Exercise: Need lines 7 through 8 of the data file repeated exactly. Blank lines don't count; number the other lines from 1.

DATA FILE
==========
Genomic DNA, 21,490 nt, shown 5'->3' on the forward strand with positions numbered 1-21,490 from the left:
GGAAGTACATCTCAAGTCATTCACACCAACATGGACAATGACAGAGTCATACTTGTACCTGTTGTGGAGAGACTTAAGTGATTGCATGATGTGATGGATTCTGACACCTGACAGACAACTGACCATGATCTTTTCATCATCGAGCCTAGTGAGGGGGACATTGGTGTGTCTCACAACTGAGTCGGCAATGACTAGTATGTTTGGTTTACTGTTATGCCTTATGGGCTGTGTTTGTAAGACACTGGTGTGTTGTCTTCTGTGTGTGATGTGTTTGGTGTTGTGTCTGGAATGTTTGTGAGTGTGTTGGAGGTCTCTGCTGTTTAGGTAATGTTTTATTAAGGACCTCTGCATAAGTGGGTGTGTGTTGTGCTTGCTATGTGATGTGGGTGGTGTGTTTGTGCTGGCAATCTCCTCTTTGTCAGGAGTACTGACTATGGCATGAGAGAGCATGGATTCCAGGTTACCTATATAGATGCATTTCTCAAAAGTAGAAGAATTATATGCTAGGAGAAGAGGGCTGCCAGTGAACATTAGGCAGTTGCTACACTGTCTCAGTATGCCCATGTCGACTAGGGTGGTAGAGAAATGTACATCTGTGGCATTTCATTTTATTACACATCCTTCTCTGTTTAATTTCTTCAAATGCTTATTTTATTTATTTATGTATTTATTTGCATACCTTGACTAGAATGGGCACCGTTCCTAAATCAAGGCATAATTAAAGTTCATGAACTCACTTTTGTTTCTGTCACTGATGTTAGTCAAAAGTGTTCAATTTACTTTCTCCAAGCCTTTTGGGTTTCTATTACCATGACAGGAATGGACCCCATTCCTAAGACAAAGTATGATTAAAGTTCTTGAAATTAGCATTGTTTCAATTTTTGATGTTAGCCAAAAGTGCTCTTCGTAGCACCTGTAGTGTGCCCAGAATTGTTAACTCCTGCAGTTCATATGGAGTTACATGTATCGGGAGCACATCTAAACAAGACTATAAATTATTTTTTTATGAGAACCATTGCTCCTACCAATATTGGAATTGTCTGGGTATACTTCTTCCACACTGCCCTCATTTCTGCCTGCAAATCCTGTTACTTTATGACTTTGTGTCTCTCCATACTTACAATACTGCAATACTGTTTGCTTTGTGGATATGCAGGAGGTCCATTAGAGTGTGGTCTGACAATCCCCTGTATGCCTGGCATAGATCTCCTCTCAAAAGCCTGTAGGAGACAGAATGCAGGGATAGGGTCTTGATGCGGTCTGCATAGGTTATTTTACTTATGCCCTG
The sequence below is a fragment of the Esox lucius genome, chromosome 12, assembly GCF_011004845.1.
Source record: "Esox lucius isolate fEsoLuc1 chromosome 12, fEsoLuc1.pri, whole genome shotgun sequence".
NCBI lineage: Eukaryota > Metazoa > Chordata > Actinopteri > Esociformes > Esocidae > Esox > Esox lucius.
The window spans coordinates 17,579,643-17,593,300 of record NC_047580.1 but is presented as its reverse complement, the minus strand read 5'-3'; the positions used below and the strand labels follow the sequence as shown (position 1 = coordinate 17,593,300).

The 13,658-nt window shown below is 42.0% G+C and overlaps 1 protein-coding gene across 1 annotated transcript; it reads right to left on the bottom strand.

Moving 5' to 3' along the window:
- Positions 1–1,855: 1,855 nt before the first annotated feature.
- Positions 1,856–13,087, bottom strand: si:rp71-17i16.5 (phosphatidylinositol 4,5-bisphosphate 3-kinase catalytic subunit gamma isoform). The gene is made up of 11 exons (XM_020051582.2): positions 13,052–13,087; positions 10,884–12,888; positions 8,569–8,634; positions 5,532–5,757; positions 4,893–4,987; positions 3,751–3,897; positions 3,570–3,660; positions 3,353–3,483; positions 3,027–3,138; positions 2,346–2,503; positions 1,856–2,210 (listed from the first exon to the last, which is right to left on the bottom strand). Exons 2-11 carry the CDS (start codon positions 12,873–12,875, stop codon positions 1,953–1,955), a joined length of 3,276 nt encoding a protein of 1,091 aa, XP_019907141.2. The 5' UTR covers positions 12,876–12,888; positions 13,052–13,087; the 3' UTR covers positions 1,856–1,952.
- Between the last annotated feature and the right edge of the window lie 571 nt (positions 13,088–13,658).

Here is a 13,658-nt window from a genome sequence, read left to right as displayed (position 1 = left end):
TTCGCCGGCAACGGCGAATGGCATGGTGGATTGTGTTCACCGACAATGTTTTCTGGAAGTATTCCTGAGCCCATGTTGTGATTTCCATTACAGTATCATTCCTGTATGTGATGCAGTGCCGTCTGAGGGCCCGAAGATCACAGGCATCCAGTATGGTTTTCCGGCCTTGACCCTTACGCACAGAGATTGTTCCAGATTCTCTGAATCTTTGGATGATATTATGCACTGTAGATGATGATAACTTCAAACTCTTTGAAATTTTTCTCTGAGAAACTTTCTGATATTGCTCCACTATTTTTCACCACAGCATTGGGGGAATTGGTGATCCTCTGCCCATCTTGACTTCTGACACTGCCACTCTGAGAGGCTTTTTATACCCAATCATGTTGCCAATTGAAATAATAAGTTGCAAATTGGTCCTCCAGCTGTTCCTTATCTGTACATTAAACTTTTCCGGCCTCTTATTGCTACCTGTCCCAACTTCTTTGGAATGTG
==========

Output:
The 13,658-nt window shown below is 42.0% G+C and overlaps 1 protein-coding gene across 1 annotated transcript; it reads right to left on the bottom strand.

Moving 5' to 3' along the window: